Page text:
2. David Reifen, 'The child as victim of a sexual offence: a new method of investigation in Israel', British Journal of Psychiatric Social Work, Vol. 4, 1958, pp. 11-17. ^

3. V. de Francis, Protecting the Child Victim of Sex Crimes Committed by Adults, American Humane Society Children's Division, Denver, Colorado, 1969. ^

4. There is a role for protective legislation for men as well as children and women, particularly in the field of dangerous working conditions; but for the most part such laws do not need to address themselves to the age or sex of those who are to be protected, as much as to the implementation of training standards, provision of safe equipment, etc., appropriate to the work involved. ^

5. Evidence on the Law Relating to and Penalties for Certain Sexual Offences Involving Children, for the Home Office Criminal Law Revision Committee, PIE, London, 1975. ^

6. In any case, in present law the boy's parents would still have the power to stop their son from seeing the man. As the author of PIE's suggested legal system said to me in a private communication: 'We are at the contradictory point here between patchwork proposals and social revolution.' I deal with some 'revolutionary' implications in the next chapter. ^

7. Alan Milner describes the genesis of the Indecency with Children Act 1960 in scathing terms in the British Journal of Criminology, Vol. 2, 1962, pp. 282-91. ^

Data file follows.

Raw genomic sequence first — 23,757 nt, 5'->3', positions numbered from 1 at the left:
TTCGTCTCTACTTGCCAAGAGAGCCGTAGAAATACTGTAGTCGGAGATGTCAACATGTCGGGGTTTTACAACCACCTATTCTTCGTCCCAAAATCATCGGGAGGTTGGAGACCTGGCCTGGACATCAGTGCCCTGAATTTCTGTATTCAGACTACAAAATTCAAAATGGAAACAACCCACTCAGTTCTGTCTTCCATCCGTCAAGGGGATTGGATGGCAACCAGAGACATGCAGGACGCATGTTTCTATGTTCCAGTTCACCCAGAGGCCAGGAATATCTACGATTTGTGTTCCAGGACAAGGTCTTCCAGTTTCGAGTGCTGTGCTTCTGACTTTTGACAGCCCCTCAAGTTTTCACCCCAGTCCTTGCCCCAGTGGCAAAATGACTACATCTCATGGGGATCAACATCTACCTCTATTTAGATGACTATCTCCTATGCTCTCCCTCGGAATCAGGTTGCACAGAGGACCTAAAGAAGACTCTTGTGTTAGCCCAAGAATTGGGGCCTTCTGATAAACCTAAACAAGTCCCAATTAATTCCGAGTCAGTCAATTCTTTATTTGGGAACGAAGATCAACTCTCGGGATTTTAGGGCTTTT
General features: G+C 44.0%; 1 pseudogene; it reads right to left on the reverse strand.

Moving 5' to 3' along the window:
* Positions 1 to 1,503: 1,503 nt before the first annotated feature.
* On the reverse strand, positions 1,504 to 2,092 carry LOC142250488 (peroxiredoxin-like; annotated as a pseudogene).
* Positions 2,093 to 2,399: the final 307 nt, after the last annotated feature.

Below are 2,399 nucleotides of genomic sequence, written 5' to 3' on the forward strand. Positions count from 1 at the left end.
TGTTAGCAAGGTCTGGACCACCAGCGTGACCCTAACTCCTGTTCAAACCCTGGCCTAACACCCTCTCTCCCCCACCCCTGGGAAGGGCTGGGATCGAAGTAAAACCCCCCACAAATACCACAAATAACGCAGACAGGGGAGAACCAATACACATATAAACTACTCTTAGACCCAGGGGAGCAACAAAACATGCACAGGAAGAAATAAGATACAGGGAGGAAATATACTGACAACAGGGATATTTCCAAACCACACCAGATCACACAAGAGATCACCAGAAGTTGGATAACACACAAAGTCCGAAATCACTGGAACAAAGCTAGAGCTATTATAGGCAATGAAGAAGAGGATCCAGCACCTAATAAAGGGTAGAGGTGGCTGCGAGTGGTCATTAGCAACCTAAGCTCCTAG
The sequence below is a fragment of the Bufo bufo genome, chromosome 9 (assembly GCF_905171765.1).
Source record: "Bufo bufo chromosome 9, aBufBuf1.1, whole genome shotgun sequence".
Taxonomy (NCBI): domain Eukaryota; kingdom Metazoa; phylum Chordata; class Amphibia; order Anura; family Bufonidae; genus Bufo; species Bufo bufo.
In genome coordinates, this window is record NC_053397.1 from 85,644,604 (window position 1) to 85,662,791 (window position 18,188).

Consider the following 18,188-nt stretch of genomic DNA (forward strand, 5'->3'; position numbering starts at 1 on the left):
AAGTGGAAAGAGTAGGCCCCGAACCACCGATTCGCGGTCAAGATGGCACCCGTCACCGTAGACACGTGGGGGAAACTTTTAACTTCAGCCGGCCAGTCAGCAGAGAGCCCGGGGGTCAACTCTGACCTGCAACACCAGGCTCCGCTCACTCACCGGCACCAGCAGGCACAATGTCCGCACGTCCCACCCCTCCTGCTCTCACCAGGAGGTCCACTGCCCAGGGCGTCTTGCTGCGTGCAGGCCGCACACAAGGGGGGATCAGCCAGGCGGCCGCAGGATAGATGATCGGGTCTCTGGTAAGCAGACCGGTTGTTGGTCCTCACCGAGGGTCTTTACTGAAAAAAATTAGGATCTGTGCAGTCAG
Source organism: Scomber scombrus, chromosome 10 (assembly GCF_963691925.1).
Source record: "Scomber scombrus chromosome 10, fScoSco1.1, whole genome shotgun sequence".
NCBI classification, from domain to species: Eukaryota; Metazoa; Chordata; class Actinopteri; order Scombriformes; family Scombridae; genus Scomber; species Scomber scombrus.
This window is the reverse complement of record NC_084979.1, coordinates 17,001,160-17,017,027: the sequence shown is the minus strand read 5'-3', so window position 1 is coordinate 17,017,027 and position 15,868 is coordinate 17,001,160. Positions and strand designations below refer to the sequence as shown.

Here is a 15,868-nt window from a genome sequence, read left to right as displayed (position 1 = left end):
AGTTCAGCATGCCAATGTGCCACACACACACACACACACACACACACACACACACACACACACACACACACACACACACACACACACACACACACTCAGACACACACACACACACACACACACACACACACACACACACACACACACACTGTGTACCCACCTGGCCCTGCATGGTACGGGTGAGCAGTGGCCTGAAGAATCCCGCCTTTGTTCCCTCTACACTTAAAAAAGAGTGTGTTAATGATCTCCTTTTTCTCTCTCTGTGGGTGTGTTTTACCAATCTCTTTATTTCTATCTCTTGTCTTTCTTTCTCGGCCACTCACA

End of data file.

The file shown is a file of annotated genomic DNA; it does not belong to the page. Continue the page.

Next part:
8. The law does, however, provide a heavier maximum penalty for sexual intercourse with a girl under thirteen (life imprisonment), than for the same offence involving a girl between thirteen and sixteen (two years' imprisonment). ^

9 Richard Southwell had occasion to read the proposals in connection with an enquiry commissioned by the Open University, relating to my employment with the University. ^

10. 'Penetration' could be defined very generally, to include the insertion not only of the penis into the anus or vagina, but also an adult's fingers, or any object, except for legitimate medical reasons. It could also include penetration of the mouth. ^

11. The Lepchas of Sikkim believe that sex is positively necessary for a girl's healthy development. Until she loses her virginity, the Lepchas aver, a girl will not begin to menstruate, nor will her breasts grow, except by the intervention of supernatural forces. Lepcha girls are betrothed from eight onwards (boys from twelve), and 'the period between betrothal and marriage is usually the time of greatest sexual adventure and promiscuity' (G. Gorer, Himalayan Village, An Account of the Lepchas of Sikkim, Michael Joseph, London, 1938, p. 317).

What is more, the girl's first experience of sex is usually with an adult:

'When they are not deflowered by their spouse (this sometimes happens) girls would seem to start their sexual life with unrelated men, often it would appear with visitors to their village. Among the Lepchas the difficulty of talking to women on such subjects was not, as more usually happens, the jealousy of the husbands, but the fact that almost every woman from eight to eighty interpreted any sort of special attention as an attempt at seduction, an attempt which – no matter what their youth or age – they had no intention of repelling' (Ibid., p. 327).

In these circumstances, it seems likely that most eight- or nine-year-old virgin girls would have a good idea of whether sex with a grown man was, or was not, likely to be painful or damaging: the Lepchas talk freely about sex; it would seem reasonable to expect that younger girls would hear from slightly older ones, who had had sexual experience with men, what it was like. Gorer's comment, above, which appears to indicate widespread enthusiasm for sex amongst females of all ages, including very young girls, suggests that sex between pre-pubertal girls and men is not experienced as deleterious by the girls themselves.